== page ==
Today, May 15th, is "Don't Buy Gas Day," and as empty, feel-good gestures go, it ranks right up there with the ubiquitous "support our troops" stickers that are apparently standard issue for all gas guzzlers.
This bogus boycott was sparked by a chain of e-mails claiming that we can stick it to Big Oil by going on a one-day fossil fuel fast. How pathetic, and how American. Is there any other nation so convinced that the solutions to all our problems can be solved by shopping--or not shopping?
Of course, the choices we make as consumers do, in fact, make a difference. I'll be the first to shout "Amen!" to the Reverend Billy and his Church of Stop Shopping. Reverend Billy's a fake preacher, but he advocates making real changes. His message may be swaddled in satire, but he makes a sincere case for living a more spiritual--and sustainable--way of life.
Don't Buy Gas Day, on the other hand, is a perfect example of what my friend Elizabeth Royte, a "no impact" pioneer, would call a "sustainability stunt." It may make a good sound bite, but it's totally toothless.
The premise of Don't Buy Gas Day is that you can make Exxon Mobil and Chevron bleed for your gas-gouged pain by waiting till Wednesday to fill your tank. Supposedly, postponing your petro-fix by one day will deprive the oil companies of nearly $3 billion in revenues, and cause a 30 cent per gallon drop in gas prices overnight.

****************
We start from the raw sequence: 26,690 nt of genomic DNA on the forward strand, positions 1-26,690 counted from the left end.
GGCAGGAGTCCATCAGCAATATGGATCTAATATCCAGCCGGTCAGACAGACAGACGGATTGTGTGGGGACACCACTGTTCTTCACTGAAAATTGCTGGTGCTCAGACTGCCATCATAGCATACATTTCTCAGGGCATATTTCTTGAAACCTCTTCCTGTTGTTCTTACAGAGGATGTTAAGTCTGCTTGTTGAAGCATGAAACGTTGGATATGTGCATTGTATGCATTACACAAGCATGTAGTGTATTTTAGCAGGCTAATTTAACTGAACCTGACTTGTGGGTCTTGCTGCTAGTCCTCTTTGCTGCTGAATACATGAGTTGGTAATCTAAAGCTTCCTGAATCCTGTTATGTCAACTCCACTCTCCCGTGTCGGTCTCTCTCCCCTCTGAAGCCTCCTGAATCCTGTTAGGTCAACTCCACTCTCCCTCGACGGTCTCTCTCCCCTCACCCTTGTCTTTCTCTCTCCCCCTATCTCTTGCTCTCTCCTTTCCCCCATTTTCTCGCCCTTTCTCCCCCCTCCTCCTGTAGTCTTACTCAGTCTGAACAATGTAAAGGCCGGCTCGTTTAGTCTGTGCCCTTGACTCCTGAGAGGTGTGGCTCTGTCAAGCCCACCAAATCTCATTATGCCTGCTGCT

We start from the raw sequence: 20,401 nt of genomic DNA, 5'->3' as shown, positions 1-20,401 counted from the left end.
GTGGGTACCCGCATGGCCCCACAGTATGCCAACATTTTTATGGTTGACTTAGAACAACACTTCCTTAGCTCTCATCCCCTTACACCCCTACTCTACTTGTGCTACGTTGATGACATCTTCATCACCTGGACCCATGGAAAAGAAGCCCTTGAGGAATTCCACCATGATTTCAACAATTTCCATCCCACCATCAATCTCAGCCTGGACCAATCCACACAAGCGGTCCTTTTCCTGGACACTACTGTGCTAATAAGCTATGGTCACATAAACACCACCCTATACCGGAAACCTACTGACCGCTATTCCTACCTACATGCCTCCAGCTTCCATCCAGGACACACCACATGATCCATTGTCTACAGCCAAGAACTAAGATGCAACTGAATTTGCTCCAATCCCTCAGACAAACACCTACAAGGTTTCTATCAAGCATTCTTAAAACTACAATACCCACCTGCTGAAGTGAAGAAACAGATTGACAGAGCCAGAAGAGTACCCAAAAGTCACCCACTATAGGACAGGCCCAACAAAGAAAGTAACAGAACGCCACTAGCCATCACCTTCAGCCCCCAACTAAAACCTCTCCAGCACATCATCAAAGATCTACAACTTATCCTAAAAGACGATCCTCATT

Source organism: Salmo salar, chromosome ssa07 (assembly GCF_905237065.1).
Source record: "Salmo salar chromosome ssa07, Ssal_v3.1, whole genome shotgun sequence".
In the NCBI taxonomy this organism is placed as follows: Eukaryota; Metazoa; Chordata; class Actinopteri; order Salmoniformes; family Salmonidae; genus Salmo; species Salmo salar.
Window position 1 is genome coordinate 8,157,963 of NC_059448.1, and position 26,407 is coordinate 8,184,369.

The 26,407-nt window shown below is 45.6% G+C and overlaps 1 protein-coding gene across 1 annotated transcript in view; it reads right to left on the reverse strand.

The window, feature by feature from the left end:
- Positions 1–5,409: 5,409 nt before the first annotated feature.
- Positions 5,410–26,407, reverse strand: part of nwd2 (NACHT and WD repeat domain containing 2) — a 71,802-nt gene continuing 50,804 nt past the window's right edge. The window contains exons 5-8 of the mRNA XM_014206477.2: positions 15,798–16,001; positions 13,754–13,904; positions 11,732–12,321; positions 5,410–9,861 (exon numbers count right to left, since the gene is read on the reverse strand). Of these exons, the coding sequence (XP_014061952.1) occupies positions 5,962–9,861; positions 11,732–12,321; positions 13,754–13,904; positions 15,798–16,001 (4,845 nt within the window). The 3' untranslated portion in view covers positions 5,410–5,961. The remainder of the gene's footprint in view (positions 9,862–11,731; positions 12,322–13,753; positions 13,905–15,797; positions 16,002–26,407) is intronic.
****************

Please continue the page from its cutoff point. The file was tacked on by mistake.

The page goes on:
But as Tyson Slocum, energy program director at Public Citizen, a national consumer advocacy organization, told CNN, "A one-day boycott makes no sense whatsoever. You're not reducing consumption, you're just buying on a different day."
It's a tragic misconception that cars equal freedom. In reality, constructing our communities around automobiles deprives us of autonomy, steals hours from our lives with long commutes, alienates us from our neighbors, tethers us to a finite source of fuel we deem worth dying for, and which, ironically, is killing our ecosystem.
That's why, in our household, every day is Don't Buy Gas Day. Matt doesn't even know how to drive, and I barely do. Never owned a car. We rely on New York City's excellent mass transit, and commute to our humble Hudson Valley hovel on the weekends via Amtrak.
Our lovely little hamlet has no shops, no mail delivery, and no municipal garbage pick-up. The nearest grocery store is several miles away, and the town dump's even further.
Does it sound inconceivably inconvenient? It's not, because our town is rich in the ultimate renewable source of energy--people. Our friends and neighbors gladly give us a lift to the market, or take our garbage to the dump. It's an old-fashioned sort of community, the kind you can't find once you've exiled yourself to the exurbs.
So give the gas pumps a pass for today if it makes you feel good, but take a moment to think about tomorrow, and the next day. Because even as the cost of gas goes ever higher, Americans are driving more than ever. Maybe it's time to pull over and take a closer look at the road map.